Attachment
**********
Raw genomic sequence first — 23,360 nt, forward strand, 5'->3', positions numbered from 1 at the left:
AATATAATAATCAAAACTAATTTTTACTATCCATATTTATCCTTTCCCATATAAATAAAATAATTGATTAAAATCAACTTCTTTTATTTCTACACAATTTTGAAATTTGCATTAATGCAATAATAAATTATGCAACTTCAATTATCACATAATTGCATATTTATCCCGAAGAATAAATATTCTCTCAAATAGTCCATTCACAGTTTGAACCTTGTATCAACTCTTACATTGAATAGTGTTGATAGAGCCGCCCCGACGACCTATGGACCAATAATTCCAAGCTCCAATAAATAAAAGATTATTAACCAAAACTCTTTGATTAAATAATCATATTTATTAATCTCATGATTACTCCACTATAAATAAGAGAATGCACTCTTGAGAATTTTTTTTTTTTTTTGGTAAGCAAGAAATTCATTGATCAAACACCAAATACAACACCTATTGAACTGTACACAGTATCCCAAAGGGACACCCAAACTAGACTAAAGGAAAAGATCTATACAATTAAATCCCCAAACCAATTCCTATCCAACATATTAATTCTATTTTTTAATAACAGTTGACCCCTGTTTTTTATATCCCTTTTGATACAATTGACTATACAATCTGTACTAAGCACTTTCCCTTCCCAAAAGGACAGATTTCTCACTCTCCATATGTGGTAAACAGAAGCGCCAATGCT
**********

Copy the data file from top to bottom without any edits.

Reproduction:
Raw genomic sequence first — 23,360 nt, forward strand, 5'->3', positions numbered from 1 at the left:
AATATAATAATCAAAACTAATTTTTACTATCCATATTTATCCTTTCCCATATAAATAAAATAATTGATTAAAATCAACTTCTTTTATTTCTACACAATTTTGAAATTTGCATTAATGCAATAATAAATTATGCAACTTCAATTATCACATAATTGCATATTTATCCCGAAGAATAAATATTCTCTCAAATAGTCCATTCACAGTTTGAACCTTGTATCAACTCTTACATTGAATAGTGTTGATAGAGCCGCCCCGACGACCTATGGACCAATAATTCCAAGCTCCAATAAATAAAAGATTATTAACCAAAACTCTTTGATTAAATAATCATATTTATTAATCTCATGATTACTCCACTATAAATAAGAGAATGCACTCTTGAGAATTTTTTTTTTTTTTTGGTAAGCAAGAAATTCATTGATCAAACACCAAATACAACACCTATTGAACTGTACACAGTATCCCAAAGGGACACCCAAACTAGACTAAAGGAAAAGATCTATACAATTAAATCCCCAAACCAATTCCTATCCAACATATTAATTCTATTTTTTAATAACAGTTGACCCCTGTTTTTTATATCCCTTTTGATACAATTGACTATACAATCTGTACTAAGCACTTTCCCTTCCCAAAAGGACAGATTTCTCACTCTCCATATGTGGTAAACAGAAGCGCCAATGCT